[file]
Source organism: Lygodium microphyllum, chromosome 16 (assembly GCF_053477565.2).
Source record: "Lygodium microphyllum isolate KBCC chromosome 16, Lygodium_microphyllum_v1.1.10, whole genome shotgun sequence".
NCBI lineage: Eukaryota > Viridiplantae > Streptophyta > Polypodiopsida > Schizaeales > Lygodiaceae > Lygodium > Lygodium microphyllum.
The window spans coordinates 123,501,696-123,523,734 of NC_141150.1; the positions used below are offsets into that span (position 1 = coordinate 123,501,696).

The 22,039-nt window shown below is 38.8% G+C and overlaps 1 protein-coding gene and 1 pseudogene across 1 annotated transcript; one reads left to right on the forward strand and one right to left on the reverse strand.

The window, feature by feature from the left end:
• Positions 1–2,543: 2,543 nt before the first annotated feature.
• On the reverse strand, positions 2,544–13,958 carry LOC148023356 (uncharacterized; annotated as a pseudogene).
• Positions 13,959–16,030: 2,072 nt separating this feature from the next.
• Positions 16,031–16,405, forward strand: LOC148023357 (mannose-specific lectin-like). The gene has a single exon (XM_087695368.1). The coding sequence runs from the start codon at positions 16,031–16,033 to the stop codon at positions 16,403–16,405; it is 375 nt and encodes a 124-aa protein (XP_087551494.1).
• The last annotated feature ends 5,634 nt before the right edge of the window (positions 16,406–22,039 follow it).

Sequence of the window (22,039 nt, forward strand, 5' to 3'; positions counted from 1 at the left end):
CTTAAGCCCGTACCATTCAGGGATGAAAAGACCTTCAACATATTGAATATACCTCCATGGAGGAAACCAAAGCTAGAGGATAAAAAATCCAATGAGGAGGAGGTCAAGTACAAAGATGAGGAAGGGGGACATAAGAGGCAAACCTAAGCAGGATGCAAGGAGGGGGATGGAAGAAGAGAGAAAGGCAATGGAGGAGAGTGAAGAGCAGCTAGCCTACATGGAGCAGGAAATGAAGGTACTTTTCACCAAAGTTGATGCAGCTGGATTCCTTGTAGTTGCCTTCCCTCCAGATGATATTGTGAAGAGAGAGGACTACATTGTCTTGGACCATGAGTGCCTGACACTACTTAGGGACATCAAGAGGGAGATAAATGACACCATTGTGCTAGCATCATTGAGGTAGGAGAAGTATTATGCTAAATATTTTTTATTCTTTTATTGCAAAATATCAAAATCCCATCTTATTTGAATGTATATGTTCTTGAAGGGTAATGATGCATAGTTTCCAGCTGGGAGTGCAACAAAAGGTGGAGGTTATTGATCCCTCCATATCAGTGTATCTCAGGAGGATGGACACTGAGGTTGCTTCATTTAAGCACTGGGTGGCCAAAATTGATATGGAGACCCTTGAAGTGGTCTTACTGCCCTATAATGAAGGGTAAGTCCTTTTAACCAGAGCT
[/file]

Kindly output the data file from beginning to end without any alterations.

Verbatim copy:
Source organism: Lygodium microphyllum, chromosome 16 (assembly GCF_053477565.2).
Source record: "Lygodium microphyllum isolate KBCC chromosome 16, Lygodium_microphyllum_v1.1.10, whole genome shotgun sequence".
NCBI lineage: Eukaryota > Viridiplantae > Streptophyta > Polypodiopsida > Schizaeales > Lygodiaceae > Lygodium > Lygodium microphyllum.
The window spans coordinates 123,501,696-123,523,734 of NC_141150.1; the positions used below are offsets into that span (position 1 = coordinate 123,501,696).

The 22,039-nt window shown below is 38.8% G+C and overlaps 1 protein-coding gene and 1 pseudogene across 1 annotated transcript; one reads left to right on the forward strand and one right to left on the reverse strand.

The window, feature by feature from the left end:
• Positions 1–2,543: 2,543 nt before the first annotated feature.
• On the reverse strand, positions 2,544–13,958 carry LOC148023356 (uncharacterized; annotated as a pseudogene).
• Positions 13,959–16,030: 2,072 nt separating this feature from the next.
• Positions 16,031–16,405, forward strand: LOC148023357 (mannose-specific lectin-like). The gene has a single exon (XM_087695368.1). The coding sequence runs from the start codon at positions 16,031–16,033 to the stop codon at positions 16,403–16,405; it is 375 nt and encodes a 124-aa protein (XP_087551494.1).
• The last annotated feature ends 5,634 nt before the right edge of the window (positions 16,406–22,039 follow it).

Sequence of the window (22,039 nt, forward strand, 5' to 3'; positions counted from 1 at the left end):
CTTAAGCCCGTACCATTCAGGGATGAAAAGACCTTCAACATATTGAATATACCTCCATGGAGGAAACCAAAGCTAGAGGATAAAAAATCCAATGAGGAGGAGGTCAAGTACAAAGATGAGGAAGGGGGACATAAGAGGCAAACCTAAGCAGGATGCAAGGAGGGGGATGGAAGAAGAGAGAAAGGCAATGGAGGAGAGTGAAGAGCAGCTAGCCTACATGGAGCAGGAAATGAAGGTACTTTTCACCAAAGTTGATGCAGCTGGATTCCTTGTAGTTGCCTTCCCTCCAGATGATATTGTGAAGAGAGAGGACTACATTGTCTTGGACCATGAGTGCCTGACACTACTTAGGGACATCAAGAGGGAGATAAATGACACCATTGTGCTAGCATCATTGAGGTAGGAGAAGTATTATGCTAAATATTTTTTATTCTTTTATTGCAAAATATCAAAATCCCATCTTATTTGAATGTATATGTTCTTGAAGGGTAATGATGCATAGTTTCCAGCTGGGAGTGCAACAAAAGGTGGAGGTTATTGATCCCTCCATATCAGTGTATCTCAGGAGGATGGACACTGAGGTTGCTTCATTTAAGCACTGGGTGGCCAAAATTGATATGGAGACCCTTGAAGTGGTCTTACTGCCCTATAATGAAGGGTAAGTCCTTTTAACCAGAGCT